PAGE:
The filing asked Judge Maya Guerra Gamble to allow the abortion to be performed in the state, where abortion is banned with very limited exceptions. Two days later, on Dec 7, District Court Judge Gamble ruled from the bench that the abortion should be permitted.
That same day, Texas Attorney General Ken Paxton appealed the ruling and sent a letter, shared on social media, addressed to all of the hospitals where Dr. Damla Karsan has admitting privileges. Karsan is a plaintiff in Cox's case as a physician who has met her and reviewed her medical chart, and who is willing to provide an abortion with the backing of the courts.
The Paxton letter says the hospitals and Karsan could still face felony charges and fines of no less than $100,000. It also says the hospitals could be liable for "potential regulatory and civil violations" if they allow Cox to have an abortion.
On Friday, Dec 8, the Texas Supreme Court put a temporary hold on Judge Gamble's ruling, pending review.
In its ruling issued Dec. 11, the state's high court said, "Some difficulties in pregnancy, however, even serious ones, do not pose the heightened risks to the mother the exception encompasses."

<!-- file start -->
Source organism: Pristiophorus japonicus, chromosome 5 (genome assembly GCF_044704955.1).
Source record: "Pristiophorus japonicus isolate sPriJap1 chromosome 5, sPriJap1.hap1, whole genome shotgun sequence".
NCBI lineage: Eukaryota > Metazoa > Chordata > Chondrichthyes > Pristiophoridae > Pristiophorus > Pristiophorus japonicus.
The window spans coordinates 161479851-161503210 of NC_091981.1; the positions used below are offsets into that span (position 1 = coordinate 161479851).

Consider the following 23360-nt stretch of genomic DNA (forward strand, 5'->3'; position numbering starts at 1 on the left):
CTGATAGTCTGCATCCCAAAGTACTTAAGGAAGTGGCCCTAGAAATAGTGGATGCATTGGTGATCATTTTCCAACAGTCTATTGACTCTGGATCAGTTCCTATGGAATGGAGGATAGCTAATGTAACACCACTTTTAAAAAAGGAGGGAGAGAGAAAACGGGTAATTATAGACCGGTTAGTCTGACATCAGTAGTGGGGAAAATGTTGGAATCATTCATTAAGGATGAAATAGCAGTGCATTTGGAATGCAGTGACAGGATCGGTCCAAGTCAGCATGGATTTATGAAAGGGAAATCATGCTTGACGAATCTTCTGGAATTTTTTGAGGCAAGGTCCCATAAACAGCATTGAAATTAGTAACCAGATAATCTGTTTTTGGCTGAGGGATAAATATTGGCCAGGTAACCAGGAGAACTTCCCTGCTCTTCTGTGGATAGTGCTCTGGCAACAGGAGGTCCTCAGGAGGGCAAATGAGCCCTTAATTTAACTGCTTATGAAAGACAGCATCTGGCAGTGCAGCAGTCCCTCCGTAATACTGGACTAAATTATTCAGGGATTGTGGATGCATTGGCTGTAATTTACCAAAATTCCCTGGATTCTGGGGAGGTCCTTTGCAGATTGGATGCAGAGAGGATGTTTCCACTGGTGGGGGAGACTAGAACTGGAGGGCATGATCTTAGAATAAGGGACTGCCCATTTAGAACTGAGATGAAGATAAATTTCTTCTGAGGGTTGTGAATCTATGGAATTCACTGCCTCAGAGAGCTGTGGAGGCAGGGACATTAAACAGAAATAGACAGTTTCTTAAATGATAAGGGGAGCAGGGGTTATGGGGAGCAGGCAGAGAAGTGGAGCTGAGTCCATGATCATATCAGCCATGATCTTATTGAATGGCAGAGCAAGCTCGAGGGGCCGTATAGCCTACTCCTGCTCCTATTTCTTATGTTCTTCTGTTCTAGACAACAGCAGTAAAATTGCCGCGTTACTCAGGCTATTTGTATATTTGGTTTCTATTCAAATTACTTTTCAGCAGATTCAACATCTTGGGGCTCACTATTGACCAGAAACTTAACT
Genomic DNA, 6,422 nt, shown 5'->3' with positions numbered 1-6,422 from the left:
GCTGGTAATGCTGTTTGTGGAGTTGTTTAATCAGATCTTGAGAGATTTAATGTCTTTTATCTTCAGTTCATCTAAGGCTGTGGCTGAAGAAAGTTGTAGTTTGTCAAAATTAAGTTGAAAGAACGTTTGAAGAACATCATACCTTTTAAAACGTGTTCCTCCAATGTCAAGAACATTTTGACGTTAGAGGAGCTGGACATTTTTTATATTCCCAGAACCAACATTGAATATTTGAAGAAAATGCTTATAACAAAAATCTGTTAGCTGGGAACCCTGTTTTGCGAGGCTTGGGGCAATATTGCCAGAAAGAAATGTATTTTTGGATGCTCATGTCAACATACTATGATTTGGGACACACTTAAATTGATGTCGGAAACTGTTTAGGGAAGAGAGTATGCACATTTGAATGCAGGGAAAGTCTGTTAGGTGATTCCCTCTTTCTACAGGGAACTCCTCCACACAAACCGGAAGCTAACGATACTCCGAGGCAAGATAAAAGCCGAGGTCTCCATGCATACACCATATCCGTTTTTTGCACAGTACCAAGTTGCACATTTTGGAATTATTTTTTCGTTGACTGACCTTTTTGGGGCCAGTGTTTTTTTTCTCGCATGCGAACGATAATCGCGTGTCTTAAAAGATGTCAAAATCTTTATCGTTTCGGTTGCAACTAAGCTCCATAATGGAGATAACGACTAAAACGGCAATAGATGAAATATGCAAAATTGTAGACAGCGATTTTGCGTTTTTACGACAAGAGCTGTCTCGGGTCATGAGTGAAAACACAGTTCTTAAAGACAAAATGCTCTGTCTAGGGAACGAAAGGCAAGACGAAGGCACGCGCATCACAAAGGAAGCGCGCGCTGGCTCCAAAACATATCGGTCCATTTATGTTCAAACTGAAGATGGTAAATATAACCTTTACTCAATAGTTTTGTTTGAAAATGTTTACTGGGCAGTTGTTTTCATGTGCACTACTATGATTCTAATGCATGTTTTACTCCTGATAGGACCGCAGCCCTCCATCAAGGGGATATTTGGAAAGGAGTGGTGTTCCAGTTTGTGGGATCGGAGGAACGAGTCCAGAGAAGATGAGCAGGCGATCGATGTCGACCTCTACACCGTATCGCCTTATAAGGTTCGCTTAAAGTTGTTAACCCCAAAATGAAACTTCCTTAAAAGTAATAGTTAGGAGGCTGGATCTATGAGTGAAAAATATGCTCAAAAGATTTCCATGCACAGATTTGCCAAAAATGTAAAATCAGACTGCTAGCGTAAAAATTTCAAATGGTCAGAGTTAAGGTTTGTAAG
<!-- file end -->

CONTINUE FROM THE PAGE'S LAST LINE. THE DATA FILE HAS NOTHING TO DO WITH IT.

It also said that doctors, not judges should be deciding whether the exception applies. The ruling reads, "Dr. Karsan asked a court to pre-authorize the abortion yet she could not, or at least did not, attest to the court that Ms. Cox's condition poses the risks the exception requires."
A request for clarity
There are currently three overlapping abortion bans in Texas. Abortion is illegal in the state from the moment pregnancy begins. Texas doctors can legally provide abortions in the state only if a patient is "in danger of death or a serious risk of substantial impairment of a major bodily function," the law says.
Doctors, hospitals and lawyers have asked for clarity on what "serious risk" of a major bodily function entails, and the Texas attorney general's office has held that the language is clear.
In open court in a previous case, an assistant attorney general for Texas suggested that doctors who delayed abortions for certain women who nearly died in complicated pregnancies were committing malpractice, and not applying the Texas abortion bans correctly.